Transatlantic relations have seen better days. It has sometimes been too easy for us Europeans to complain about the Trump administration. But when friends fight, typically both are to blame. Rather than pointing fingers, Europe should seize the opportunity to address current imbalances in transatlantic relations and untapped the full potential of this partnership.
Concerning trade, Europe is of course already a force to be reckoned with. The EU has the largest internal market in the world and a single, unified trade policy. Because of our success at home in eliminating internal tariffs and quotas, we have become a true believer in free and fair, rules-based trade across the world. In recent years, we have stood proudly at the forefront in setting high new global standards.
Our first preference has always been a new multilateral trade regime under the World Trade Organization. Yet with negotiations long stalled — and the urgency of this situation is only highlighted by the paralysis starting in December 2019 of the Appellate Body for resolving disputes — the European Union has not shied away from pursuing ambitious new trade agreements. Since negotiations on the Transatlantic Trade and Investment Partnership (TTIP) stopped in 2016, the EU has launched talks with Australia and New Zealand, updated our agreement with Mexico and concluded deals with Canada and Japan and Singapore. Major progress has also been made vis-à-vis Vietnam and Mercosur. While we regret the UK’s decision to leave the EU, we look forward now to negotiating a close future partnership with our British friends. The European Union — grounded all the while in basic values like a commitment to defending human rights and to fighting climate change — remains open for business.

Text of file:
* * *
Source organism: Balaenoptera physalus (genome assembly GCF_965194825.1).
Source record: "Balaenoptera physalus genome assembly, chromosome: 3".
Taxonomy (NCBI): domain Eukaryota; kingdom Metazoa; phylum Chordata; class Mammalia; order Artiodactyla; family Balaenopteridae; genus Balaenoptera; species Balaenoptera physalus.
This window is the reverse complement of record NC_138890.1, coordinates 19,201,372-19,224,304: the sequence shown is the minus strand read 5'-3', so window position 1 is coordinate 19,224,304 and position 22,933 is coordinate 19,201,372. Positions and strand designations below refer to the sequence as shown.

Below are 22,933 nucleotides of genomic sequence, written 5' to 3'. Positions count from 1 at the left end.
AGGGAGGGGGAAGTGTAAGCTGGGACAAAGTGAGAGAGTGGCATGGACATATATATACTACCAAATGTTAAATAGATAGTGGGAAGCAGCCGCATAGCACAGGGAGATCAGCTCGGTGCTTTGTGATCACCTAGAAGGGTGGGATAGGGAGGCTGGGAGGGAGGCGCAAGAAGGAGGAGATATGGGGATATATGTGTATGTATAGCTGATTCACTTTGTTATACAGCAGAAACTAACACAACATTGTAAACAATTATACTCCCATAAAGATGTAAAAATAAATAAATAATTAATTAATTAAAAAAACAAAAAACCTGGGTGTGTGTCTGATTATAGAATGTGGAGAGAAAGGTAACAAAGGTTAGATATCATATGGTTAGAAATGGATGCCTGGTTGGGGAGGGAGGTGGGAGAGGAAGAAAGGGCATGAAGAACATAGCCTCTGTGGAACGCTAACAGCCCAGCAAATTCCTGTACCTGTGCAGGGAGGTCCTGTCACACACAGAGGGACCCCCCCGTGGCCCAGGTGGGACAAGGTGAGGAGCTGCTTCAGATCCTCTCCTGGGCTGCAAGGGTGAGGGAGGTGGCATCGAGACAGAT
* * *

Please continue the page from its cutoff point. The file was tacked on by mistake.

This openness includes a renewed desire for closer trade ties, on the other side of the Atlantic, with our American friends — a desire signalled by the agreement signed in July 2018 by Presidents Juncker and Trump as well as by the renewed European Commission mandate given by member states in April 2019. Let’s not forget, after all, EU-US trade accounts for full one third of global GDP and supports 16 million jobs, including 4.6 million for Americans hired by European companies in the US. 54% of foreign investment into the US comes from Europe, including $43.8 billion in R&D. While it is true that the EU maintains a surplus in exchange of goods with the United States, trade in services is nearly equal. And whatever we might hear sometimes about high tariffs — and the US, for instance, imposed new tariffs on several member states this past October after the WTO’s Airbus ruling; and new US tariffs are a possibility following a growing push in Europe for fair digital taxation — let’s also not forget that transatlantic tariffs remain on average less than 3%.
What we should be focusing on, on both sides of the Atlantic, is not the real yet relatively minor disagreements between us, but rather the geopolitical partnership which is only becoming more and more essential. We are very aware of the challenges we face in common, including global terrorism, the threat posed by Iran, and an aggressive Russia which has meddled in elections both in Europe and in the US. Perhaps most of all, a rising China, and a more ambitious China, will require a common and creative new commitment to multilateral institutions which the US and Europe have for decades shaped together and which have on the whole proved invaluable.